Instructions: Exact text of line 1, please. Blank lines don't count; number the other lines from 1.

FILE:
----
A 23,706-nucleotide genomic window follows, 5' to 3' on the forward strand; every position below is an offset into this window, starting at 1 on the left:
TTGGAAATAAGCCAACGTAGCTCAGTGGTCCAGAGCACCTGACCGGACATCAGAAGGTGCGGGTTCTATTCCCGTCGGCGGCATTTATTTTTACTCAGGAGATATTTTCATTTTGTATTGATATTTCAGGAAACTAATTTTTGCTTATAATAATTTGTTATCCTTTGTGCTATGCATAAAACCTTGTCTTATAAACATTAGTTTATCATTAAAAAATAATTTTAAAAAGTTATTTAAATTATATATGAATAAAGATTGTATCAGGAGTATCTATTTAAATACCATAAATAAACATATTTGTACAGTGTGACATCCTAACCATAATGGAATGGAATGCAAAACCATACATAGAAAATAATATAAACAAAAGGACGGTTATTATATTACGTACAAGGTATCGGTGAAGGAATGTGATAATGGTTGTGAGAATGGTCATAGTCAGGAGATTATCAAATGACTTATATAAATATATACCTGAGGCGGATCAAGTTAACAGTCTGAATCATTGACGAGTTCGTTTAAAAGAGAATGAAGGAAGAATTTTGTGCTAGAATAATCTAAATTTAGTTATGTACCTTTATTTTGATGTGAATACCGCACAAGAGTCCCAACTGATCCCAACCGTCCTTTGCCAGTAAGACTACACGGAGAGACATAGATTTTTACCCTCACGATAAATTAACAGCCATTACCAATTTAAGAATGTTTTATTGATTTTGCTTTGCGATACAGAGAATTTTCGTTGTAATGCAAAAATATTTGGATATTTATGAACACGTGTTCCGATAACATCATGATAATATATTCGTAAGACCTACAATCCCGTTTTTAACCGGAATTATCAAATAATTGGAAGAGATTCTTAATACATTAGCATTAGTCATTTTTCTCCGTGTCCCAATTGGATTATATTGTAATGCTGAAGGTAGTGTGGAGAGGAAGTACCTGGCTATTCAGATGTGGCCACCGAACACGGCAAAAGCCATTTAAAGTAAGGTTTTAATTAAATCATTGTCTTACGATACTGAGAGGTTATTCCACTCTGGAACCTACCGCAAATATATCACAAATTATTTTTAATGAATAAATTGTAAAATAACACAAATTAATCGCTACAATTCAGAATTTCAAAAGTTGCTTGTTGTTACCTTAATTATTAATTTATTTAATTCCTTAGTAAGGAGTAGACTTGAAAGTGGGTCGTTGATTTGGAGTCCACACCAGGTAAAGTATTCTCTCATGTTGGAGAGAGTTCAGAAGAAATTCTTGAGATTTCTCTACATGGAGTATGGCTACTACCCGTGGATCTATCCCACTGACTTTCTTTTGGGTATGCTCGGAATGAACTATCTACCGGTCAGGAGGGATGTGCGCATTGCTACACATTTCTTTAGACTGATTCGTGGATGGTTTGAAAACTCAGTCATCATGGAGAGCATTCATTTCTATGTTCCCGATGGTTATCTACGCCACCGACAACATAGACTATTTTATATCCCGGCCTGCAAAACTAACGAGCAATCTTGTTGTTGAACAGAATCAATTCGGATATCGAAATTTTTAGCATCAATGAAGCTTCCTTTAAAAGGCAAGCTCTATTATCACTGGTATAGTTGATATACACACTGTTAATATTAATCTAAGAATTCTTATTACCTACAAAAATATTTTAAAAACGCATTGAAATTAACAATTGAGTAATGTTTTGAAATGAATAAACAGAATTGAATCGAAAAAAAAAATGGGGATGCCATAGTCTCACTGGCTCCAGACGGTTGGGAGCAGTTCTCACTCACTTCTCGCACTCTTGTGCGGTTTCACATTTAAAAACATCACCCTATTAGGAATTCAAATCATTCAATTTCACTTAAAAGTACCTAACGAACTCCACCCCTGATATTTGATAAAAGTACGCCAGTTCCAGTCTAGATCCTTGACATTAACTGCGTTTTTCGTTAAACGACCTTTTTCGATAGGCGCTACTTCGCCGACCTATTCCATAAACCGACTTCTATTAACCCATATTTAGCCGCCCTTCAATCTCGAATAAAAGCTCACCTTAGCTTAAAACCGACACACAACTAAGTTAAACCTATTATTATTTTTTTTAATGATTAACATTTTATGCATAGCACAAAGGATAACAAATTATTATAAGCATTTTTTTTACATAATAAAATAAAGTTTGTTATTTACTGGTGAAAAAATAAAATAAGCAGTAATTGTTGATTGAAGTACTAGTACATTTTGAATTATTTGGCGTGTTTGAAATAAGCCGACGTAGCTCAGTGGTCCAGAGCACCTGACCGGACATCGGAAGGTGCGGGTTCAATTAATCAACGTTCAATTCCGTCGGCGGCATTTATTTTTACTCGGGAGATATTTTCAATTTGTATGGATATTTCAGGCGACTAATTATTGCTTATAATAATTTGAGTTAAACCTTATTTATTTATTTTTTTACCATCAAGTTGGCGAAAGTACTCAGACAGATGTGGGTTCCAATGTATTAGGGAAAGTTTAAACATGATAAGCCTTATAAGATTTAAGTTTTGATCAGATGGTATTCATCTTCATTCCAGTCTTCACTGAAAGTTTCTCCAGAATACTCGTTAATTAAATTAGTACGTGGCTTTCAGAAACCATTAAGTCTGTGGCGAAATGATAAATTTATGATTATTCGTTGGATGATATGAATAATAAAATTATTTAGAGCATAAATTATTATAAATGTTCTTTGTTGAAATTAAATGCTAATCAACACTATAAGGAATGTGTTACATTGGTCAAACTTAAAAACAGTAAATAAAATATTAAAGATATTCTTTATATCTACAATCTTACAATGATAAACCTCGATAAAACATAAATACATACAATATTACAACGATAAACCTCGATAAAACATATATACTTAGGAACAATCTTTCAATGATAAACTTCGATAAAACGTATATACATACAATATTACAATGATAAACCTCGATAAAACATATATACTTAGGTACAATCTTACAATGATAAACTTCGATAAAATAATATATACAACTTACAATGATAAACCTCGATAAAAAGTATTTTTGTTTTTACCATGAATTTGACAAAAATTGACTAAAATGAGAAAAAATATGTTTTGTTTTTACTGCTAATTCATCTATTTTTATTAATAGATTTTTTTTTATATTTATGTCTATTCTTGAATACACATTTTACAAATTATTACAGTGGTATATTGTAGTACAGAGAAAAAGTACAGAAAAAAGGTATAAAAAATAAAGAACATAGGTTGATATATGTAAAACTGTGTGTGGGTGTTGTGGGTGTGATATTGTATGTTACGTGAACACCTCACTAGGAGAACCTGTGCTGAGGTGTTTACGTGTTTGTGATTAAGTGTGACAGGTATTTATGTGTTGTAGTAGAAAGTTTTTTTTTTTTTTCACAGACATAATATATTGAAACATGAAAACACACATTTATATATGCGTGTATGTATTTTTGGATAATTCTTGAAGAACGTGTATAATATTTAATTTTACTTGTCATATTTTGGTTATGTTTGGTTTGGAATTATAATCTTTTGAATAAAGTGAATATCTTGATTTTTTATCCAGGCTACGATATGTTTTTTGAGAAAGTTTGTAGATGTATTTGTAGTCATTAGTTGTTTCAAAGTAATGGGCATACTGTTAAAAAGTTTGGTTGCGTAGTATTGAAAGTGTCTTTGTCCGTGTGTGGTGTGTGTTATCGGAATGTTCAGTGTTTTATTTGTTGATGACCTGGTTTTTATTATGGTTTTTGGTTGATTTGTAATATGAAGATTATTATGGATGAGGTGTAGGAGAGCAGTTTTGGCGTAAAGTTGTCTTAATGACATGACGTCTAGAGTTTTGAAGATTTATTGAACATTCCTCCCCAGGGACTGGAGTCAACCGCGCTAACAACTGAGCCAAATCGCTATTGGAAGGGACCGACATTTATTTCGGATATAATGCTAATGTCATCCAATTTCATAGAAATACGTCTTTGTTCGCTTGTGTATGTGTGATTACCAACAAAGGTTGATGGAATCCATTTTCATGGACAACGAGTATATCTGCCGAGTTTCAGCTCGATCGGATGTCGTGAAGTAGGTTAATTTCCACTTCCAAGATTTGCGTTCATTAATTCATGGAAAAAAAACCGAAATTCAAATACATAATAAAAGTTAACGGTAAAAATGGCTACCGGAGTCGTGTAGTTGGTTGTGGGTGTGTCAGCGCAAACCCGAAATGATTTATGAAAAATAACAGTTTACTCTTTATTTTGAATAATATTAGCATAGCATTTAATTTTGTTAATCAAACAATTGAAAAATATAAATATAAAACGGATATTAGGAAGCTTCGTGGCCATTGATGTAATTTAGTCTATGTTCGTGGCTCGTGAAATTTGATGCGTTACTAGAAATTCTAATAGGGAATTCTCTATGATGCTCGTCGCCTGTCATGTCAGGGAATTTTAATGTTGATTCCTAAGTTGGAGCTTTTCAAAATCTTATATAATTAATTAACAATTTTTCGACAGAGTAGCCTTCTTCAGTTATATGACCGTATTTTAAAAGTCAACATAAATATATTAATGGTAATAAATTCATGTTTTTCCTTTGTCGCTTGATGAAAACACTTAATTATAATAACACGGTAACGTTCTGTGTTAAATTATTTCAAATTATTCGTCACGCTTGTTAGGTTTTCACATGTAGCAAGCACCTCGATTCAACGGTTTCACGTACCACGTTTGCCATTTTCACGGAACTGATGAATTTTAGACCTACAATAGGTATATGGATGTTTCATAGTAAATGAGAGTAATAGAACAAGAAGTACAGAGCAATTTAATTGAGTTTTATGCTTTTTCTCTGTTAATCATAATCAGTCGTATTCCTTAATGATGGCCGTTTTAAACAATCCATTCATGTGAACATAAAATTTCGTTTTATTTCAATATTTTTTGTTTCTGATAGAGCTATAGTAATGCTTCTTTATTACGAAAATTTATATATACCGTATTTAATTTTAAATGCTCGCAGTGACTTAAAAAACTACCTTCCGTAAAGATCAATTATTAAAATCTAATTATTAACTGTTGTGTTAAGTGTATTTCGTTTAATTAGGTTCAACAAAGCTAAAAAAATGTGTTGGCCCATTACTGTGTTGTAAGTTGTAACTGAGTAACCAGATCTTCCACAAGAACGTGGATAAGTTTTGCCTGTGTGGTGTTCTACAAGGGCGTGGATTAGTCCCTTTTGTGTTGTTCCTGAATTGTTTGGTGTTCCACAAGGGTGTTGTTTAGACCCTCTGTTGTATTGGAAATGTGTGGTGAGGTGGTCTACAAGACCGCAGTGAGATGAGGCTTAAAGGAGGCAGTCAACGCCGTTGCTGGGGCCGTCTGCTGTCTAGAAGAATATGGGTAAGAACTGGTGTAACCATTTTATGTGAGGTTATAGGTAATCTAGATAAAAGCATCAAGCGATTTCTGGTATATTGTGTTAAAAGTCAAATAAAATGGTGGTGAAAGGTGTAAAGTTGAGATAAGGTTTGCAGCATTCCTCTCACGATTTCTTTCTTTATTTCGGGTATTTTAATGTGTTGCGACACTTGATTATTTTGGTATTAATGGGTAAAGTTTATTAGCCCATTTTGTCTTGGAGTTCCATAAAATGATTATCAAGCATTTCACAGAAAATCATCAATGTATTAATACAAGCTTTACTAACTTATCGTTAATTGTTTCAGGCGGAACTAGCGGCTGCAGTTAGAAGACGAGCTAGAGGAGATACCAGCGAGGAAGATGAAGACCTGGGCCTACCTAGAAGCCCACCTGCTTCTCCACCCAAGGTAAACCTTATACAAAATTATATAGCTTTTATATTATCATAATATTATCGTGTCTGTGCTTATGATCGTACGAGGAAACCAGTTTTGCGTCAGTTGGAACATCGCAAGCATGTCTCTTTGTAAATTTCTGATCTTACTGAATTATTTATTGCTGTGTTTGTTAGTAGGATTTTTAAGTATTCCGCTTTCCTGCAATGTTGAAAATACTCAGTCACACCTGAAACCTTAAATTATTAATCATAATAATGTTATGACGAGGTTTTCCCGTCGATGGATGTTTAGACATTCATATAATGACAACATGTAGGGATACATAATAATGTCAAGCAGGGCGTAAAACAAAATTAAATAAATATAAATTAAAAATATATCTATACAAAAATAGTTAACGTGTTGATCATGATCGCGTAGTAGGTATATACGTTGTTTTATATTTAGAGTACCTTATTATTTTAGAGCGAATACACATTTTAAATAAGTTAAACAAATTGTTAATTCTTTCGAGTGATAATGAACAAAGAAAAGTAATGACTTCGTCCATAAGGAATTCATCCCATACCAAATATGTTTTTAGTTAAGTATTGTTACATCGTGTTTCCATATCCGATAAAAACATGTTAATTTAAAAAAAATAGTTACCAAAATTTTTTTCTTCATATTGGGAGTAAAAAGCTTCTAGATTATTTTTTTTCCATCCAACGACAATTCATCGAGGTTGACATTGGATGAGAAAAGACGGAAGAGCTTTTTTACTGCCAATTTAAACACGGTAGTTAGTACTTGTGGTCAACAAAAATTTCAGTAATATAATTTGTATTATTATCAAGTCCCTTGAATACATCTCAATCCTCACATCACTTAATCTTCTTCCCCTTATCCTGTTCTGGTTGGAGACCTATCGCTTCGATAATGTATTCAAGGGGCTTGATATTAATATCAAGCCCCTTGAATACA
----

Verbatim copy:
A 23,706-nucleotide genomic window follows, 5' to 3' on the forward strand; every position below is an offset into this window, starting at 1 on the left: